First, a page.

Many organizations find that the health of their bottom line is becoming increasingly dependent on the quality of the supply chain they use. After all, interruptions in the storage and transportation of items can have ripple effects that spread to multiple businesses.
It makes for unpredictable problems that data scientists want to model to predict how supply chains function under stress.
So logistics professionals are always on the lookout for new ways to organize the flow of raw materials, components, and other items. Sometimes insight can come from unexpected sources.
With that in mind, a new paper in Nature highlights how natural ecosystems actually can be seen as parallel to supply chains in the United States. The idea is that U.S. cities can improve and strengthen their supply chains to have similar resiliency to ecosystems.
Creating a More Resilient Supply Chain
Benjamin Ruddell, who serves as director of the FEWSION Project and the School of Informatics, Computing, and Cyber Systems at Northern Arizona University wrote a paper entitled “Supply chain diversity buffers cities against food shocks” in the July 8, 2021 issue of Nature with co-author Richard Rushforth, also of NAU.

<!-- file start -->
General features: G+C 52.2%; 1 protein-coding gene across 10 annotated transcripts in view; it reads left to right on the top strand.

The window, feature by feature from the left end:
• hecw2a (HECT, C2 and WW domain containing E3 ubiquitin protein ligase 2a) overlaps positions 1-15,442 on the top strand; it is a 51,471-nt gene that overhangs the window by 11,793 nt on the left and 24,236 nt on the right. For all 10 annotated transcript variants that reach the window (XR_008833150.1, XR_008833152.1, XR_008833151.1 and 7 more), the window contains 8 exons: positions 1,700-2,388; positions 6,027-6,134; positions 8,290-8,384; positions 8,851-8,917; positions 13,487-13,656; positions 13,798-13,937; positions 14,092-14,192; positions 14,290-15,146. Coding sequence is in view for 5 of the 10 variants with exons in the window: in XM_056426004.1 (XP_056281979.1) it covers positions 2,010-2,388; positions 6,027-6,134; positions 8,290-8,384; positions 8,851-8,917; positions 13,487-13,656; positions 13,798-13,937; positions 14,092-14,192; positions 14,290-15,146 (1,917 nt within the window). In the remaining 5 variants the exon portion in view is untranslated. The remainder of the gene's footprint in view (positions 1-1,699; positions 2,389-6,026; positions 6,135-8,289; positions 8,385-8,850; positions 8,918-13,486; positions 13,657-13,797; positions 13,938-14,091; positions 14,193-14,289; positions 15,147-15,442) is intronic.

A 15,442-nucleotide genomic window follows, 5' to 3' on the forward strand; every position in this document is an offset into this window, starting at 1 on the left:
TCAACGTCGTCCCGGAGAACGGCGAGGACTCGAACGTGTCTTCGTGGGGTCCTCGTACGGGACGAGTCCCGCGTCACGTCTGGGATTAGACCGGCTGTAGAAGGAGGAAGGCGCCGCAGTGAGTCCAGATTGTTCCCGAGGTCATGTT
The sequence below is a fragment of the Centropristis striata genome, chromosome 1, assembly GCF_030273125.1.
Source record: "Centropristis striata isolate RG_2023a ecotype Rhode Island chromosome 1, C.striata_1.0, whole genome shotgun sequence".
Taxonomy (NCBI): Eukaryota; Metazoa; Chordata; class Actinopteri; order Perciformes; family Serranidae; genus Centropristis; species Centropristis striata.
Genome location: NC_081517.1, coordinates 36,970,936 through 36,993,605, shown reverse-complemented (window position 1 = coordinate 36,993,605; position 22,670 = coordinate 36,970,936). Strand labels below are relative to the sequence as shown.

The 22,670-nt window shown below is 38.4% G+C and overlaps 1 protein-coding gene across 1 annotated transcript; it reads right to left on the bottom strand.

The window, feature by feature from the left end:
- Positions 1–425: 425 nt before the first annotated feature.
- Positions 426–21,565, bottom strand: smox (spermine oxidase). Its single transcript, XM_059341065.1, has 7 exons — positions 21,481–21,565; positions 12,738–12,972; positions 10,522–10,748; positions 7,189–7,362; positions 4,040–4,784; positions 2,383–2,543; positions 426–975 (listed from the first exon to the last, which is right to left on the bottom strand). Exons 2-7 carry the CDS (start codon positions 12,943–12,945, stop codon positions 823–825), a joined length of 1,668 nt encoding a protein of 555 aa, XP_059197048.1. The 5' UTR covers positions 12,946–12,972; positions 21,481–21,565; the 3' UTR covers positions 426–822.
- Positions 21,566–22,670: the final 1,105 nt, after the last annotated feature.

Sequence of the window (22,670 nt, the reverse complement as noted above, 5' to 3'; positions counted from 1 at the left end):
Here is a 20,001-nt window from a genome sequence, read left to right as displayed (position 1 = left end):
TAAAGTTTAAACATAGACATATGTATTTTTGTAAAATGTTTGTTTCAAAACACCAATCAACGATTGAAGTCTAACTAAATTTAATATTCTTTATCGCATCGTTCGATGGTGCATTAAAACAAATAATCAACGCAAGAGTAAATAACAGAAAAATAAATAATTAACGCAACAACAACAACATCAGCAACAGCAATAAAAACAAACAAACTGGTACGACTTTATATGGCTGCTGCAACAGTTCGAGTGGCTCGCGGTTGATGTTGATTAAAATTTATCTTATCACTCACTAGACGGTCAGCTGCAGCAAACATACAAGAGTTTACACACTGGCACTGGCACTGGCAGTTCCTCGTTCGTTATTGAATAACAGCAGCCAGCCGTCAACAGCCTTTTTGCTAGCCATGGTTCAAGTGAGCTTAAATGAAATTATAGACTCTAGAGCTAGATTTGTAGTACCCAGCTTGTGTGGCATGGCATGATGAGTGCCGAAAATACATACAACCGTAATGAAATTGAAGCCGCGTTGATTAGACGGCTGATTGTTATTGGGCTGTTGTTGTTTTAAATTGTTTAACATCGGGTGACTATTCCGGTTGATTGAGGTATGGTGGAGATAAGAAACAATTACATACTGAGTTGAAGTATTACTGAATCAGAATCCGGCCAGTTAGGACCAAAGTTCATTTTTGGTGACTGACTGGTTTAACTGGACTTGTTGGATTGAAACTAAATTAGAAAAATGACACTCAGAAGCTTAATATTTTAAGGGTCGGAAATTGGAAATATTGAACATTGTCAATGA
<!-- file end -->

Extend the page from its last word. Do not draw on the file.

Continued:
Their work is funded by the National Science Foundation and is designed to use data mapping to “monitor domestic supply chains for food, water, and energy down to the county level.”
Scientists need to examine supply chains to see how we can avoid unpredictable disruptions to the system.
Supply Chains Working Like an Ecosystem
You can view supply chains as being similar to the food webs of natural ecosystems (from plants eaten by smaller animals who are in turn eaten by larger animals, with a whole host of plant life and creatures all interconnected).
“This is why ecological theory is so important — if we have diverse supply chains that mimic ecological systems, they can more readily adapt to unforeseeable shocks,” according to Ruddell. “We can use this nature-inspired design to create more resilient supply chains.”
The researchers considered data covering the history of food flow in America and how well the supply lines can withstand shocks (economic turmoil, natural disasters, war, and so on). They found that the diversity of a city’s supply chain explains more than 90 percent of the intensity, duration, and frequency of historically observed food supply shocks in US cities.
The researchers created a model to determine that the diversity of various cities’ supply chains has a relationship with how intense, long, and frequently food supply shocks occur, regardless of the cause. They plan to use their mathematical model to see if it also holds for other kinds of supply chains, such a for household goods.
Warehouse Experts Your Business Can Depend On
Prudent business owners who focus on the quality of their supply chain know just how important it is to have a dependable warehouse system in the mix. American Warehouse, Inc. has facilities in Hudson and Nashua, New Hampshire for your convenience. To learn more about our approach to third-party logistics and how we can improve your supply chain, please contact us today.